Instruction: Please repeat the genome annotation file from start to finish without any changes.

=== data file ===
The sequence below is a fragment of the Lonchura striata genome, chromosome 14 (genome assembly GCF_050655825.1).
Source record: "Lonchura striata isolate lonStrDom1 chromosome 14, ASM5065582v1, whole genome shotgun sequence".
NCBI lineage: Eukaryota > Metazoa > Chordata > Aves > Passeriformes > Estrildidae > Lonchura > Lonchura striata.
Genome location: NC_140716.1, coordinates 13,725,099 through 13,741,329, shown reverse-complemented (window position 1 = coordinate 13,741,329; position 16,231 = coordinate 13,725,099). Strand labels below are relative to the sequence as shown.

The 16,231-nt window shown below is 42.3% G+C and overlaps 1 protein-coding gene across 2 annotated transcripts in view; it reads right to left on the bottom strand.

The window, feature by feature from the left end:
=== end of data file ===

The sequence below is a fragment of the Lonchura striata genome, chromosome 14 (genome assembly GCF_050655825.1).
Source record: "Lonchura striata isolate lonStrDom1 chromosome 14, ASM5065582v1, whole genome shotgun sequence".
NCBI lineage: Eukaryota > Metazoa > Chordata > Aves > Passeriformes > Estrildidae > Lonchura > Lonchura striata.
Genome location: NC_140716.1, coordinates 13,725,099 through 13,741,329, shown reverse-complemented (window position 1 = coordinate 13,741,329; position 16,231 = coordinate 13,725,099). Strand labels below are relative to the sequence as shown.

The 16,231-nt window shown below is 42.3% G+C and overlaps 1 protein-coding gene across 2 annotated transcripts in view; it reads right to left on the bottom strand.

The window, feature by feature from the left end: